Composer: Leonard Bernstein
Conductor: Antony Hermus
Opera North’s Bernstein double-bill pairs a guaranteed winner in Trouble in Tahiti, which delighted audiences in the 2017 Little Greats series, and a stunning new performance of the West Side Story Symphonic Dances, produced in association with Phoenix Dance Theatre. In between a 10-minute dance piece, Halfway and Beyond, spoken words by Khadijah Ibrahim accompanied by percussion, is supposedly a bridge between the main works – not in any way necessary, but stylish enough for its short span.
Trouble in Tahiti is a one-act opera with libretto by the composer. One discerning audience member remarked that he didn’t know whether it was satirical or sentimental. Exactly! If you’re sentimentally enamoured of the American Dream, what can you do but satirise the disappointments and phoniness it can lead to?
Sam and Dinah live an ideal life in a little white house in the suburbs, together with their son Junior. Sam has a good job, Dinah has an analyst. A vocal trio straight off the radio commercials sings of the delights of the suburbs while Sam and Dinah steadily put emotional distance between each other and, sadly, between them and Junior. Sam spends the day showing what a man he is, bullying at the office and glorying in his ability at handball at the gym; Dinah spends the day reliving lost dreams and watching a mindless film; they meet accidentally and both find excuses not to lunch together. The sort of reconciliation at the end is settling for second (or possibly fourth or fifth) best, the movie image of The End the final irony in Matthew Eberhardt’s splendidly aware production – no walking happily into the sunset for Sam and Dinah!
Eberhardt and designer Charles Edwards find the perfect style for this small masterpiece. We begin in a radio studio, with the relentlessly perky trio of Laura Kelly-McInroy, Joseph Shovelton and Nicholas Butterfield hymning the praises of suburbia, and Sam and Dinah’s life is lived out in front of a variety of flats emblematic of the consumer society. Direction is understated for the most part, bursting into glorious Technicolor life when required – notably on Island Magic, the story of the awful film Dinah saw – Trouble in Tahiti, wouldn’t you know?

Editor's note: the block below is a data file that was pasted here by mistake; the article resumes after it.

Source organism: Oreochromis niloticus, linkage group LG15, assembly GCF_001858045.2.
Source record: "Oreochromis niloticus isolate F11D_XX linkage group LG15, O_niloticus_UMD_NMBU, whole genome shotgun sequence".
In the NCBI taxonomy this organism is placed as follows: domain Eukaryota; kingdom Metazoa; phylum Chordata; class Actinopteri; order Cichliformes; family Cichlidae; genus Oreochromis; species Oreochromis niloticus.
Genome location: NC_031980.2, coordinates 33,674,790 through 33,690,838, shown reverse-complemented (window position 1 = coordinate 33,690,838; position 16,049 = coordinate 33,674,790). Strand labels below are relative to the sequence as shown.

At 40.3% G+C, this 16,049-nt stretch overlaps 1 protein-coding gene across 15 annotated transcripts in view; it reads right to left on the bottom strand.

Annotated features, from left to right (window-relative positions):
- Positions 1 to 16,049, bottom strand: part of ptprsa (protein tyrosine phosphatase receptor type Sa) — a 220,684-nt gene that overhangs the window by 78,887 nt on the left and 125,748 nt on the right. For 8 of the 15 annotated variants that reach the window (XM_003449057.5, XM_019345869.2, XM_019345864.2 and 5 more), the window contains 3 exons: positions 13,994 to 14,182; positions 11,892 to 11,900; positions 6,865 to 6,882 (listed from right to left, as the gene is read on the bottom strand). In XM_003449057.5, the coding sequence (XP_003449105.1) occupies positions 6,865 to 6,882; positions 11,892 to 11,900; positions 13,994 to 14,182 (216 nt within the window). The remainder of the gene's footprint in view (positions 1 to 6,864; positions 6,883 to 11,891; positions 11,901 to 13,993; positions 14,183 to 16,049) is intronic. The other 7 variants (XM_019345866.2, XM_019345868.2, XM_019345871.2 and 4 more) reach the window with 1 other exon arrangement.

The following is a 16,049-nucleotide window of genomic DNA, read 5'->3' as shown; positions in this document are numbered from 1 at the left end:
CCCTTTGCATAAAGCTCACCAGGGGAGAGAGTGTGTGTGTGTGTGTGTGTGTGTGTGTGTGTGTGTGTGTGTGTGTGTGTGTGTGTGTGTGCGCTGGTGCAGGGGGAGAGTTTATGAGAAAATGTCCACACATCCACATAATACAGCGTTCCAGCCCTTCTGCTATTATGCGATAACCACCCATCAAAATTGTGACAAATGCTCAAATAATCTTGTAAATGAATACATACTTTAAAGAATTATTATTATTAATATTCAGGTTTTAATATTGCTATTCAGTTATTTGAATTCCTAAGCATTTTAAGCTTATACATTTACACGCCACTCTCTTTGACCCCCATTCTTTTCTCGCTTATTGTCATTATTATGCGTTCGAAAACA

Quirijn de Lang repeats his excellent 2017 performance, willing to be as unappealing as Bernstein intended. Sarah Piques Eddy, the suburban housewife to the life, lost in the pointlessness of her existence, makes the I was in a garden dream heartbreakingly beautiful, though her delicious Island Magic could do with a touch more vocal oomph. And Isaac Sarsfield, wandering lost through the action in his cowboy get-up as Junior, is an inspired addition.
The Symphonic Dances above all highlight the excitement that Antony Hermus, newly in place as Principal Guest Conductor, can generate from the orchestra – blazing brass, dynamic percussion, exquisite subtlety on Somewhere. Dane Hurst’s choreography and the thrilling sounds coming from the pit complement each other perfectly. Hurst’s interpretation via black/white relationships in South Africa is powerful and relevant and allows him to follow in the Jerome Robbins tradition, with athletic contrasted to natural movement, emotionally charged individual episodes followed by exuberant ensemble dances. The momentum is irresistible, the subdued ending beautifully judged, the whole thing proving what a genius of the theatre Bernstein was, even in a concert work first performed at Carnegie Hall.
Touring the North East of England